January 23, 2003 1:37 PM PST
Broadcom CEO Nicholas quits
Nicholas, known for his bold predictions for the communications market in general, and Broadcom specifically, said he was resigning, effective Thursday, to take "much-needed time off to attend to serious family matters." On a conference call with analysts, Nicholas said the departure was related to his recent separation and pending divorce.
Alan E. "Lanny" Ross, a Broadcom board member who has been acting as chief operating officer since November, is assuming Nicholas' responsibilities while the Irvine, Calif.-based company looks for a new permanent CEO. Henry Samueli, who co-founded the company with Nicholas, will continue in his roles as co-chairman of the board and chief technical officer.
Nicholas said the company is doing well enough for him to step down. "We have successfully navigated the worst downturn in semiconductor history," he said. Broadcom is expected to return to profitability, before charges and other items, this quarter, he added.
Broadcom, which makes chips used in cable modems, set-top boxes and other devices, has been hard hit by the economic downturn as well as the sagging market for telecommunications gear.
On Thursday, Broadcom reported a loss of $1.76 billion, or $6.40 per share, on sales of $295.9 million. That figure, which includes a large write-down for the company's acquisitions, compares with a net loss of $329.6 million, or $1.27 per share, on revenue of $226.8 million in the same quarter a year earlier.
Excluding a host of charges and other items, the company posted a loss of $6.6 million, or 2 cents per share. That compares with a loss of 11 cents a share on a similar basis for the year-earlier quarter.
News of Nicholas' departure sent Broadcom shares tumbling in after-hours trading on Island ECN. Shares were trading at $15.81, off $1.80 from the stock's closing price of $17.61 on the Nasdaq composite index. The stock traded above $200 a share for much of 2000, but traded below $10 last October before recovering somewhat.
Before the market opened, Broadcom announced a number of other executive changes, including the appointment of four new business unit heads. The company also noted that two longtime executives--Martin Colombatto and Tim Lindenfelser--are on leaves of absence.
Broadcom started life in 1991 as a networking company and quickly branched into the set-top and cable modem chip markets, where it became a leader.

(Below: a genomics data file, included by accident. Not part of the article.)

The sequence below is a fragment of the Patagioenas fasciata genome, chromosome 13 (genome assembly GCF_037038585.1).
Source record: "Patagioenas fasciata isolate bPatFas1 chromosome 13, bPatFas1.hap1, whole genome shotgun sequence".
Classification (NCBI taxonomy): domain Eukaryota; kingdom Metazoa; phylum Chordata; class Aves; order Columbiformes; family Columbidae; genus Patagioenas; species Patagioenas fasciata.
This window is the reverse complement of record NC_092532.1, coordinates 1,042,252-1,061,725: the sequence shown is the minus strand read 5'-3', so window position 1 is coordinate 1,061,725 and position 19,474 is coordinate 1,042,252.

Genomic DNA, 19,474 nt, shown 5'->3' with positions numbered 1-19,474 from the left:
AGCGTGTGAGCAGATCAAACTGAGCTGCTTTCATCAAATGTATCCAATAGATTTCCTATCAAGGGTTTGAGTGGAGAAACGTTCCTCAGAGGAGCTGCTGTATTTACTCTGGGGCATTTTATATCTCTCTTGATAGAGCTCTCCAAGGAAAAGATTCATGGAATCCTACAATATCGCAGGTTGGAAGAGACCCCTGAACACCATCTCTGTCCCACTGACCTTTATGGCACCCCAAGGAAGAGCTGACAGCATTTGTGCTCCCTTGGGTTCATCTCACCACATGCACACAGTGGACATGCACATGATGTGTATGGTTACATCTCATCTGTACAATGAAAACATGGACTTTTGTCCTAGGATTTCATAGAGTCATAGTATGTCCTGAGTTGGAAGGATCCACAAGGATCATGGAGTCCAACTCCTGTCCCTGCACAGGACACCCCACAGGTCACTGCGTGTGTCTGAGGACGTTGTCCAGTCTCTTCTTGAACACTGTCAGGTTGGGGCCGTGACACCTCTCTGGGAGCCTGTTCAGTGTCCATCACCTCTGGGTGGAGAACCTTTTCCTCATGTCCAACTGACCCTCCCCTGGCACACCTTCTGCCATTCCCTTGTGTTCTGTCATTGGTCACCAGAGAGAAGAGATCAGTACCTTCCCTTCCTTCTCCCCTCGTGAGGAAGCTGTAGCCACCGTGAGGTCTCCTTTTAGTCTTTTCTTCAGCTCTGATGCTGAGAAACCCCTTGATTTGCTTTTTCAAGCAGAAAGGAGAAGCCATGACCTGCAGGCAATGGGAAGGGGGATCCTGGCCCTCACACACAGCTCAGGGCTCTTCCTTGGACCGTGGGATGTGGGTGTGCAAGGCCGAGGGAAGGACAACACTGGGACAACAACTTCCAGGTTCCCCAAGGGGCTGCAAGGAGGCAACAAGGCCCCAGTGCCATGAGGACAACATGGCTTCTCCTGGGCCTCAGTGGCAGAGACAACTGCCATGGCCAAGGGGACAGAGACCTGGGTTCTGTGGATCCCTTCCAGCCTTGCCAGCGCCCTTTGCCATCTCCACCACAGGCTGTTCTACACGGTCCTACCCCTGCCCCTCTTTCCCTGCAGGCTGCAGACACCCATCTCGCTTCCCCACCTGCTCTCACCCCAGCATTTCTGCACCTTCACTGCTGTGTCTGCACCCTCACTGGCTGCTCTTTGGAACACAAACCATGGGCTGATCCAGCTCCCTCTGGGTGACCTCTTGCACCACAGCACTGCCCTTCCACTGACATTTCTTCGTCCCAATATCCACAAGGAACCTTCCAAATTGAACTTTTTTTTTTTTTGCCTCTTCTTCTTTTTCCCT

The company had a blockbuster initial public offering in 1998, and the subsequent stock rise landed Nicholas and Samueli atop the list of America's richest individuals. In 1999 and 2000, the company went on an acquisition spree, purchasing more than a dozen companies and expanding into a host of areas such as home networking, digital video recording, cell phones and security chips. During that time, the company was also part of a high-profile legal battle with Intel over various patent issues.
Signs of a change in fortunes cropped up in early 2001 as Nicholas cut the company's earnings outlook while speaking at an investor conference in San Francisco. More recently, the company has trimmed jobs as it tries to deal with the downturn.
Nicholas, who ranked No. 149 on Forbes magazine's 2002 rankings of richest Americans, with an esimated wealth of $1.3 billion, is also known for his interests outside of the semiconductor industry. He was widely reported to have expressed interest in purchasing the Anaheim Angels and was a backer for the Gotcha Glacier, an indoor snowboarding project that was planned for Orange County; however, the company backing the $150 million snowboarding venture filed for bankruptcy in December, according to the Orange County Register.
Nicholas, who has been the company's co-chairman, is remaining on the board of directors, but said he will not seek re-election. In an interview, Nicholas said he is also retaining his substantial stake in the company.
Nicholas said he didn't want to pass up a chance at saving his marriage.
"My heart is always going to be here," Nicholas said of Broadcom. But "it's not going to be my No. 1 priority."